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Qantas Cabin Bags

Discussion in 'Qantas Frequent Flyer Program' started by gregor, Oct 12, 2005.

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  1. gregor

    gregor Newbie

    Oct 12, 2005
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    Questions for fellow FF's.

    Is the Qantas Cabin Baga worthwhile purchase?, and
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    Would FF's recommend Leather or Material?

    I travel apx 6-10 times per year with a large laptop (IBM Thinkpad R50p) and el mucho paperwork and am sick and tired of lugging two cabin bags to accomodate all of my c#&p!

    Cheers.
     
  2. NM

    NM
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    Aug 27, 2004
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    I have been through 2 of the original material bags and worn them out. But that was with a lot of use. I used them as my primary brief case, not just for travel.

    However, I now have a wheelie briefcase that I also use as my carry-on luggage. It is within the size limits for QF carry-on for domestic flights and fits the things I need for travelling.

    I have been very tempted to get the leather FF bag, but have not yet bitten the bullet. The reports I have had from those who have it (calling Lindsay Wilson) is that the leather one is stronger than the older material ones I had, which has problems with the handles. My biggest concern is having to lug it around, and I am very much used to wheeling my brief case now 8) .
     


  3. NM

    NM
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    Hmm, seems that I have had some problems with AFF today. The previous post timed out and when submitted again I and with a duplicate post.

    Maybe I use this as a way to reach 1000 posts before Lindsay Wilson :lol: .
     
  4. sully

    sully Member

    Jul 31, 2003
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    Wolloomooloo, NSW
    I agree with NM that the wheelie is the way to go. In fact I agree with him twice. :) While the QF bag is certainly quite roomy with the ability to allow for one or two night's accommodation away as well as computers and files, the overall weight to lug around becomes a bit much.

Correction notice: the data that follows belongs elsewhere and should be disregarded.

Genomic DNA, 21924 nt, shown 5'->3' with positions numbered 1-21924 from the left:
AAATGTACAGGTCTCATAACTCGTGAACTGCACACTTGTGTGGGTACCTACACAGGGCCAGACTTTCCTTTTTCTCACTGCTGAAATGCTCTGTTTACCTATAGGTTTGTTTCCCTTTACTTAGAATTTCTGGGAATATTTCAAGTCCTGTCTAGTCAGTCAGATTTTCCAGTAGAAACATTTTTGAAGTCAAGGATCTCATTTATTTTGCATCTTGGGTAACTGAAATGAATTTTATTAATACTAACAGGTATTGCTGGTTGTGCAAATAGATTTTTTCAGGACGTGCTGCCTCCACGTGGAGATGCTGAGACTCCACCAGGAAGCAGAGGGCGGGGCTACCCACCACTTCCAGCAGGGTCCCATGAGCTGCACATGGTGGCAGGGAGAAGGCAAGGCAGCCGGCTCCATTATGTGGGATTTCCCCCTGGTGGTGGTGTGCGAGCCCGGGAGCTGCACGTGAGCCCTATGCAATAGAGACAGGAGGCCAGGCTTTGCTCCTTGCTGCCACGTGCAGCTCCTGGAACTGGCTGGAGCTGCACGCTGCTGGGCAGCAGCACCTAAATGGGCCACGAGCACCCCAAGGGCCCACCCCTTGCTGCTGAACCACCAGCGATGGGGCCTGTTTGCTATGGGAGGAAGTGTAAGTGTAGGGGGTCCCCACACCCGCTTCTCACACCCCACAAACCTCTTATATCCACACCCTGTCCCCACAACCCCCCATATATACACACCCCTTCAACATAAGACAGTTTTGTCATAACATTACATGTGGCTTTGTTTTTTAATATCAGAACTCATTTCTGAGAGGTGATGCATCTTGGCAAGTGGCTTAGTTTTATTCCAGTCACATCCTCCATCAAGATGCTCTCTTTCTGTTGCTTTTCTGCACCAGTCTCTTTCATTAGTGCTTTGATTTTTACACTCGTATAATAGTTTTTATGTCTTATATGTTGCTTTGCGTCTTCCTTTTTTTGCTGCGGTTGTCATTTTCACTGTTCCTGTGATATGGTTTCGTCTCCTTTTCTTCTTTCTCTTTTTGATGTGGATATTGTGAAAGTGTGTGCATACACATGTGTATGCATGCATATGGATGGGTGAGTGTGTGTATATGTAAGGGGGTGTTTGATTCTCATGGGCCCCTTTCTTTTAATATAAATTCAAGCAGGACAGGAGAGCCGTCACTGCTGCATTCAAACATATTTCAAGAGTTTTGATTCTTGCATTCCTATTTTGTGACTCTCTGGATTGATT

I have recently ditched the QF bag for said wheelie which is within the cabin criteria, but given the size of some of the bags I see taken on board I wonder if most airlines really police that size limit.
     
  5. varyingtravel

    varyingtravel Junior Member

    Oct 6, 2005
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    Sydney
    I have been tempted a number of times to get the Qantas bag but have resisted. I ended up buying a wheelie carry on bag which meets carry on requirements. It's not a full size carry on as I've found that the largest size doesn't always fit in the overhead lockers. My current one will hold both clothes for a short trip and my laptop.
    I have done lots of travel with my laptop over the last 8 years and have had shoulder bags and finally now a backpack. I have to say that the backpack is the best for me.
    Lately I have travelled with my wheelie bag as well as my backpack.. It doesn't seem like 2 bags which is good. It also means that when I get to my destination, I don't need to drag my wheelie bag with me, just the backpack.
    I had a look at the Qantas bags that my colleagues have and found that they had too many useless pockets for what I needed.
    So personally, I would say you'd be better with a wheelie carry on and perhaps even a backpack..
    cheers
     


  6. NM

    NM
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    I have a backpack for my laptop as well, but I am not too keen to take it on trips anymore :cry: . Not sure if it is such a good idea to use it when travelling on public transport systems around the world. Its a real shame that such tragic events can have such a major influence on what people think about others, and even an innocent thing as a laptop backpack is likely to draw unwarranted suspicion.
     
  7. icarus

    icarus Member

    Feb 15, 2005
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    I bought one of those wheelie briefcases (normal fabric one) from the QFF shop and I love, love, love, love, LOVE it!. I used to carry a black leather cabin bag, not as structured as the QFF ones, and it looked pretty schmick, which is of course important, but the shoulder strap wrecks your clothes and the schmickness doesn't offset the overall aesthetic damage. Plus, after lugging it through several airports in a day you need serious chiropracty.

    The QFF wheelie bag is no effort at all to lug around and has compartments for everything you could want. I do NOT travel light, but can fill one side full of files and the other with a change of clothes and all my usual feminine accoutrements, and still have room for foot pillows, ipod, a couple of books, the essential GHD hair straightener and so on. I don't have to make many sacrifices to fit the laptop in as well. The other thing I like is that the shoulderstrap works well as a luggage strap and the case perches neatly on top of a larger suitcase.

    The one drawback, for me, is that there are separators in one side of the case to keep files apart. I think these take up unnecessary room and aren't well-configured, and that I could probably get more in the case without them. I haven't quite got up the nerve yet to test my theory by slicing them out with a stanley knife, though. Wish they were detachable.

    But overall, this bag is one of the best investments I ever made.